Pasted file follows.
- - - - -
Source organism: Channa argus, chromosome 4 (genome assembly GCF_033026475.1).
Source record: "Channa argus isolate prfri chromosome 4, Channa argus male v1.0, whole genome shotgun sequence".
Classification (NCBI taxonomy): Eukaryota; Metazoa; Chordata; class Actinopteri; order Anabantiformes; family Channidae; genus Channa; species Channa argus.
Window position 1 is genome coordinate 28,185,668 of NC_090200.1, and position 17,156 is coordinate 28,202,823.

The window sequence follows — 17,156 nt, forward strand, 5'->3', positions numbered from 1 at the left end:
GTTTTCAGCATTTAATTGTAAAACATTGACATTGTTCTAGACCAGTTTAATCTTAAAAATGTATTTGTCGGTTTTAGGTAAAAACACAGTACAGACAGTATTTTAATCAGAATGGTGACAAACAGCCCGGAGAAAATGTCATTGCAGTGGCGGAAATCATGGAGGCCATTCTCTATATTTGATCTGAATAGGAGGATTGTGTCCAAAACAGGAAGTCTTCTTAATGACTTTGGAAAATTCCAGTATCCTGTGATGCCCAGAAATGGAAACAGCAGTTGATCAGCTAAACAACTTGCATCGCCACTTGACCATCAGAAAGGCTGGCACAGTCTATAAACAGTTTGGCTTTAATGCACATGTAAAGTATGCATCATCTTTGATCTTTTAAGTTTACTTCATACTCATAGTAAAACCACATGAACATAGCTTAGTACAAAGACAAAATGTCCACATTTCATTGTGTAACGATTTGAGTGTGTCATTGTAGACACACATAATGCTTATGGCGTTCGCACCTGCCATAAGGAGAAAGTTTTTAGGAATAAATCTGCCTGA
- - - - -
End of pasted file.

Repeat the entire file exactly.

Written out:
Source organism: Channa argus, chromosome 4 (genome assembly GCF_033026475.1).
Source record: "Channa argus isolate prfri chromosome 4, Channa argus male v1.0, whole genome shotgun sequence".
Classification (NCBI taxonomy): Eukaryota; Metazoa; Chordata; class Actinopteri; order Anabantiformes; family Channidae; genus Channa; species Channa argus.
Window position 1 is genome coordinate 28,185,668 of NC_090200.1, and position 17,156 is coordinate 28,202,823.

The window sequence follows — 17,156 nt, forward strand, 5'->3', positions numbered from 1 at the left end:
GTTTTCAGCATTTAATTGTAAAACATTGACATTGTTCTAGACCAGTTTAATCTTAAAAATGTATTTGTCGGTTTTAGGTAAAAACACAGTACAGACAGTATTTTAATCAGAATGGTGACAAACAGCCCGGAGAAAATGTCATTGCAGTGGCGGAAATCATGGAGGCCATTCTCTATATTTGATCTGAATAGGAGGATTGTGTCCAAAACAGGAAGTCTTCTTAATGACTTTGGAAAATTCCAGTATCCTGTGATGCCCAGAAATGGAAACAGCAGTTGATCAGCTAAACAACTTGCATCGCCACTTGACCATCAGAAAGGCTGGCACAGTCTATAAACAGTTTGGCTTTAATGCACATGTAAAGTATGCATCATCTTTGATCTTTTAAGTTTACTTCATACTCATAGTAAAACCACATGAACATAGCTTAGTACAAAGACAAAATGTCCACATTTCATTGTGTAACGATTTGAGTGTGTCATTGTAGACACACATAATGCTTATGGCGTTCGCACCTGCCATAAGGAGAAAGTTTTTAGGAATAAATCTGCCTGA